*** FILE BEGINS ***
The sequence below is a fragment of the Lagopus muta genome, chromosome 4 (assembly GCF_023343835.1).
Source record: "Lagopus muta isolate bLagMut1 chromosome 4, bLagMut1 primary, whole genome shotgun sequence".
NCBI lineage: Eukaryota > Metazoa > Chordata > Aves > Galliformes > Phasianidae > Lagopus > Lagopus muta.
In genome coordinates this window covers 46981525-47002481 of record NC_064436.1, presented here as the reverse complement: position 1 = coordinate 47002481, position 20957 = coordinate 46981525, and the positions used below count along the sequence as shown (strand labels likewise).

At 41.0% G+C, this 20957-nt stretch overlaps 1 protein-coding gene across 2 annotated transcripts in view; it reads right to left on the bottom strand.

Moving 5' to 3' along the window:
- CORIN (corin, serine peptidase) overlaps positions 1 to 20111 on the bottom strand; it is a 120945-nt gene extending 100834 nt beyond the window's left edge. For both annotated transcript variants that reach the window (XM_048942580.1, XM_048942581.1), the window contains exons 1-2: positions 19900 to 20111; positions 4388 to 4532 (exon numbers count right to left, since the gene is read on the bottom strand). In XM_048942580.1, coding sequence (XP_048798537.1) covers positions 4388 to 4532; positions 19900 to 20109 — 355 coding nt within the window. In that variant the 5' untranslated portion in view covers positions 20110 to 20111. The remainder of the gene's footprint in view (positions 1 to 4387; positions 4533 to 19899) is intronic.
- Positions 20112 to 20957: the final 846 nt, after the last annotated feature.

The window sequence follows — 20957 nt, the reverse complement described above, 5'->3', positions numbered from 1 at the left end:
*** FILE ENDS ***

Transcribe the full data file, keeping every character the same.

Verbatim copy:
The sequence below is a fragment of the Lagopus muta genome, chromosome 4 (assembly GCF_023343835.1).
Source record: "Lagopus muta isolate bLagMut1 chromosome 4, bLagMut1 primary, whole genome shotgun sequence".
NCBI lineage: Eukaryota > Metazoa > Chordata > Aves > Galliformes > Phasianidae > Lagopus > Lagopus muta.
In genome coordinates this window covers 46981525-47002481 of record NC_064436.1, presented here as the reverse complement: position 1 = coordinate 47002481, position 20957 = coordinate 46981525, and the positions used below count along the sequence as shown (strand labels likewise).

At 41.0% G+C, this 20957-nt stretch overlaps 1 protein-coding gene across 2 annotated transcripts in view; it reads right to left on the bottom strand.

Moving 5' to 3' along the window:
- CORIN (corin, serine peptidase) overlaps positions 1 to 20111 on the bottom strand; it is a 120945-nt gene extending 100834 nt beyond the window's left edge. For both annotated transcript variants that reach the window (XM_048942580.1, XM_048942581.1), the window contains exons 1-2: positions 19900 to 20111; positions 4388 to 4532 (exon numbers count right to left, since the gene is read on the bottom strand). In XM_048942580.1, coding sequence (XP_048798537.1) covers positions 4388 to 4532; positions 19900 to 20109 — 355 coding nt within the window. In that variant the 5' untranslated portion in view covers positions 20110 to 20111. The remainder of the gene's footprint in view (positions 1 to 4387; positions 4533 to 19899) is intronic.
- Positions 20112 to 20957: the final 846 nt, after the last annotated feature.

The window sequence follows — 20957 nt, the reverse complement described above, 5'->3', positions numbered from 1 at the left end: